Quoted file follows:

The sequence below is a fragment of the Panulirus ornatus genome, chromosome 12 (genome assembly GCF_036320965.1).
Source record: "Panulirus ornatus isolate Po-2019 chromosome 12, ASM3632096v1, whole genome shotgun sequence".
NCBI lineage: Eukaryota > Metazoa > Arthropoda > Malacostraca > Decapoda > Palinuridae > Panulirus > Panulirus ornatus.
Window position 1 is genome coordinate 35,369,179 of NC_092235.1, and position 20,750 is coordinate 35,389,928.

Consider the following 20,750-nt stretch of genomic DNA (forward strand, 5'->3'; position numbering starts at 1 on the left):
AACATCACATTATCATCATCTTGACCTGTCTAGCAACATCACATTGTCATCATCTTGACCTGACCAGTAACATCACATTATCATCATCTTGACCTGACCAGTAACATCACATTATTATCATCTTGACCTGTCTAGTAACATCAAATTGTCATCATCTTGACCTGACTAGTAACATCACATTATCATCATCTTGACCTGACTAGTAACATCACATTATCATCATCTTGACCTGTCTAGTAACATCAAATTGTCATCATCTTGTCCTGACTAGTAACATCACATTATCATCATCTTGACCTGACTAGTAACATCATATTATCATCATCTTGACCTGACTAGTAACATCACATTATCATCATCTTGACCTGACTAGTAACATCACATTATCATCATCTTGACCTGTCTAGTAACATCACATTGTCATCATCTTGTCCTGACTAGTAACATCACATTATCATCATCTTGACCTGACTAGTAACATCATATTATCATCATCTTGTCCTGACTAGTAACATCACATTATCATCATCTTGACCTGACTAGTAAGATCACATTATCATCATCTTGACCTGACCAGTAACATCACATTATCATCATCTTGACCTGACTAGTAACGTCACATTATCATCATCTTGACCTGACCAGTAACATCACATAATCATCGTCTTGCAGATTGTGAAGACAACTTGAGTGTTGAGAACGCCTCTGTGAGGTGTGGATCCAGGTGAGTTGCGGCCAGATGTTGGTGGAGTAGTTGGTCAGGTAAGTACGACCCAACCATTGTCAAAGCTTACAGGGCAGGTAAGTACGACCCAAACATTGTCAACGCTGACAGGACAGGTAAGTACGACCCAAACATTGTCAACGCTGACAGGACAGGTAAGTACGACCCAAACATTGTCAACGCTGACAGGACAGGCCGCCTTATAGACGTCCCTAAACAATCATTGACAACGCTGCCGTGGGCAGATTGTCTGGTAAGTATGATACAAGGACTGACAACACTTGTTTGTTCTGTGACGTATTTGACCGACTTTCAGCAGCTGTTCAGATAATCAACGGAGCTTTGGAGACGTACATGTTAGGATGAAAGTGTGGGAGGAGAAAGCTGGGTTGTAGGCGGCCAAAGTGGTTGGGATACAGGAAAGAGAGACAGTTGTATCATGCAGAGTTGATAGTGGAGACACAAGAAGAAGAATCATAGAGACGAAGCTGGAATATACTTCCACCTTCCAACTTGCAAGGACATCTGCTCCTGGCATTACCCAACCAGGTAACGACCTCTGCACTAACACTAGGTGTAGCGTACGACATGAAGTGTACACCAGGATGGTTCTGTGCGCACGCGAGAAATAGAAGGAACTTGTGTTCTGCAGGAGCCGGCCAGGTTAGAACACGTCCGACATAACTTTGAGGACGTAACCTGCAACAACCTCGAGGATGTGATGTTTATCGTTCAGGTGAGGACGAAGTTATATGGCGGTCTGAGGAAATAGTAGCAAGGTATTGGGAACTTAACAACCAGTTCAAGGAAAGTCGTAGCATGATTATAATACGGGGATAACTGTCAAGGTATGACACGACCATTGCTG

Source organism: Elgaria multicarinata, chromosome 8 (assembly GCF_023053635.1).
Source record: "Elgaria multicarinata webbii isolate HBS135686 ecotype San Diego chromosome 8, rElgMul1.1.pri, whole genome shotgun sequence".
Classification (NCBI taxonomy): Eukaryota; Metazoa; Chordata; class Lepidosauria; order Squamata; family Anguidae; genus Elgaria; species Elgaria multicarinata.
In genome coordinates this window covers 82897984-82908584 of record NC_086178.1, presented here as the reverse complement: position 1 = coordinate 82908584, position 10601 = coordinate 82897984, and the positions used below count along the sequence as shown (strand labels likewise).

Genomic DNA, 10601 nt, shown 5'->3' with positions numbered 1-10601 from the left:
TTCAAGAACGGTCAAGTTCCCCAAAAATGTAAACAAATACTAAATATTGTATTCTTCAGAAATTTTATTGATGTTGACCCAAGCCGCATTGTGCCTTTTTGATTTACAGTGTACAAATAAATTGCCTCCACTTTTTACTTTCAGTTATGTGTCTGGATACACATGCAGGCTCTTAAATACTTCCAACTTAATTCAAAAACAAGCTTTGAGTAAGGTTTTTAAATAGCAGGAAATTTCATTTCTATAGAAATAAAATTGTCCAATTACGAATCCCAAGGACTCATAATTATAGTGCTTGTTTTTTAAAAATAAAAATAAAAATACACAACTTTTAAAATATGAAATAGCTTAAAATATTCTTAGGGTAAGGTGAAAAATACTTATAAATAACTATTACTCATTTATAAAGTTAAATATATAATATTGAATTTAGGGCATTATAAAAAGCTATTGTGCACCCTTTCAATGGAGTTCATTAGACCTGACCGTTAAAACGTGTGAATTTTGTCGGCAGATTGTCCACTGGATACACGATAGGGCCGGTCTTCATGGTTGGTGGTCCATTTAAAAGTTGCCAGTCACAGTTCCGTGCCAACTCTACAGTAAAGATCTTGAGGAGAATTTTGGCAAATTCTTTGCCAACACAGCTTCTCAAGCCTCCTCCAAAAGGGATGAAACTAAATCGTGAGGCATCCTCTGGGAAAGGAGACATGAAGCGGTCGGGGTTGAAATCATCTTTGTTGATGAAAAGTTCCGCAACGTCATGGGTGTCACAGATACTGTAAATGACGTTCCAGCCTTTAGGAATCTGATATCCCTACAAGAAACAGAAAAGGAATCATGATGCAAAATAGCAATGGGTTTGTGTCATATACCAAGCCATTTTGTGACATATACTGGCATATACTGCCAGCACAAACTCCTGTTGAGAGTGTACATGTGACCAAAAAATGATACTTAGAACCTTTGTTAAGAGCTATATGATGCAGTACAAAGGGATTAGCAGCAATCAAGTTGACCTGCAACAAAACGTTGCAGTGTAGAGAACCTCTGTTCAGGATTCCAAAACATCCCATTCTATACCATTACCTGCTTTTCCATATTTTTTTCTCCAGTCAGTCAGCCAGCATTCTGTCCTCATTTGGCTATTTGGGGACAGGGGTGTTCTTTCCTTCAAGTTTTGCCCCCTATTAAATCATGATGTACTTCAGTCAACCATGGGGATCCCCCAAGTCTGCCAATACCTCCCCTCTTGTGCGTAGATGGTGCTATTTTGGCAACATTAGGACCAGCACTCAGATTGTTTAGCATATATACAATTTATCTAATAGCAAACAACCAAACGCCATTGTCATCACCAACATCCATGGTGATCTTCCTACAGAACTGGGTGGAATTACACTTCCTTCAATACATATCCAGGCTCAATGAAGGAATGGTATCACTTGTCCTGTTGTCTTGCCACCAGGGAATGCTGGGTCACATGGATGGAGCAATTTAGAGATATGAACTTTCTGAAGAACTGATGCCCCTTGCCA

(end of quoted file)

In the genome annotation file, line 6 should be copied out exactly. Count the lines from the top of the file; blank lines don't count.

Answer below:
AACATCACATTATCATCATCTTGACCTGTCTAGCAACATCACATTGTCATCATCTTGACCTGACCAGTAACATCACATTATCATCATCTTGACCTGACCAGTAACATCACATTATTATCATCTTGACCTGTCTAGTAACATCAAATTGTCATCATCTTGACCTGACTAGTAACATCACATTATCATCATCTTGACCTGACTAGTAACATCACATTATCATCATCTTGACCTGTCTAGTAACATCAAATTGTCATCATCTTGTCCTGACTAGTAACATCACATTATCATCATCTTGACCTGACTAGTAACATCATATTATCATCATCTTGACCTGACTAGTAACATCACATTATCATCATCTTGACCTGACTAGTAACATCACATTATCATCATCTTGACCTGTCTAGTAACATCACATTGTCATCATCTTGTCCTGACTAGTAACATCACATTATCATCATCTTGACCTGACTAGTAACATCATATTATCATCATCTTGTCCTGACTAGTAACATCACATTATCATCATCTTGACCTGACTAGTAAGATCACATTATCATCATCTTGACCTGACCAGTAACATCACATTATCATCATCTTGACCTGACTAGTAACGTCACATTATCATCATCTTGACCTGACCAGTAACATCACATAATCATCGTCTTGCAGATTGTGAAGACAACTTGAGTGTTGAGAACGCCTCTGTGAGGTGTGGATCCAGGTGAGTTGCGGCCAGATGTTGGTGGAGTAGTTGGTCAGGTAAGTACGACCCAACCATTGTCAAAGCTTACAGGGCAGGTAAGTACGACCCAAACATTGTCAACGCTGACAGGACAGGTAAGTACGACCCAAACATTGTCAACGCTGACAGGACAGGTAAGTACGACCCAAACATTGTCAACGCTGACAGGACAGGCCGCCTTATAGACGTCCCTAAACAATCATTGACAACGCTGCCGTGGGCAGATTGTCTGGTAAGTATGATACAAGGACTGACAACACTTGTTTGTTCTGTGACGTATTTGACCGACTTTCAGCAGCTGTTCAGATAATCAACGGAGCTTTGGAGACGTACATGTTAGGATGAAAGTGTGGGAGGAGAAAGCTGGGTTGTAGGCGGCCAAAGTGGTTGGGATACAGGAAAGAGAGACAGTTGTATCATGCAGAGTTGATAGTGGAGACACAAGAAGAAGAATCATAGAGACGAAGCTGGAATATACTTCCACCTTCCAACTTGCAAGGACATCTGCTCCTGGCATTACCCAACCAGGTAACGACCTCTGCACTAACACTAGGTGTAGCGTACGACATGAAGTGTACACCAGGATGGTTCTGTGCGCACGCGAGAAATAGAAGGAACTTGTGTTCTGCAGGAGCCGGCCAGGTTAGAACACGTCCGACATAACTTTGAGGACGTAACCTGCAACAACCTCGAGGATGTGATGTTTATCGTTCAGGTGAGGACGAAGTTATATGGCGGTCTGAGGAAATAGTAGCAAGGTATTGGGAACTTAACAACCAGTTCAAGGAAAGTCGTAGCATGATTATAATACGGGGATAACTGTCAAGGTATGACACGACCATTGCTG